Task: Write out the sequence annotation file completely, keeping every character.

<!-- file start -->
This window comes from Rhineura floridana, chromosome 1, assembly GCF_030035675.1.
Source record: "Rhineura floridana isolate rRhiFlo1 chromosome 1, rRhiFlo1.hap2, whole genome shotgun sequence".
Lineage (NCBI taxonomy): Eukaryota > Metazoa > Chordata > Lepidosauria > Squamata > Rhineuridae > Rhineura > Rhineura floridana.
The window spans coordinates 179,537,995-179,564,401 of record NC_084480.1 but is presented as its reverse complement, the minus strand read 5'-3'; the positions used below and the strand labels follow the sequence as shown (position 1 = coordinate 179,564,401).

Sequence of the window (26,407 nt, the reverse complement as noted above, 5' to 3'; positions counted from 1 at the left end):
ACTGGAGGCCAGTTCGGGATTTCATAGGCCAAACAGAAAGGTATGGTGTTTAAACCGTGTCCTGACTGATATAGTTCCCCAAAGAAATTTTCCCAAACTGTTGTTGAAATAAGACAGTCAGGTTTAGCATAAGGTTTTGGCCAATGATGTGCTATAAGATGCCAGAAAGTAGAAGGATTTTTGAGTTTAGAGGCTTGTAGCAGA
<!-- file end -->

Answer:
This window comes from Rhineura floridana, chromosome 1, assembly GCF_030035675.1.
Source record: "Rhineura floridana isolate rRhiFlo1 chromosome 1, rRhiFlo1.hap2, whole genome shotgun sequence".
Lineage (NCBI taxonomy): Eukaryota > Metazoa > Chordata > Lepidosauria > Squamata > Rhineuridae > Rhineura > Rhineura floridana.
The window spans coordinates 179,537,995-179,564,401 of record NC_084480.1 but is presented as its reverse complement, the minus strand read 5'-3'; the positions used below and the strand labels follow the sequence as shown (position 1 = coordinate 179,564,401).

Sequence of the window (26,407 nt, the reverse complement as noted above, 5' to 3'; positions counted from 1 at the left end):
ACTGGAGGCCAGTTCGGGATTTCATAGGCCAAACAGAAAGGTATGGTGTTTAAACCGTGTCCTGACTGATATAGTTCCCCAAAGAAATTTTCCCAAACTGTTGTTGAAATAAGACAGTCAGGTTTAGCATAAGGTTTTGGCCAATGATGTGCTATAAGATGCCAGAAAGTAGAAGGATTTTTGAGTTTAGAGGCTTGTAGCAGA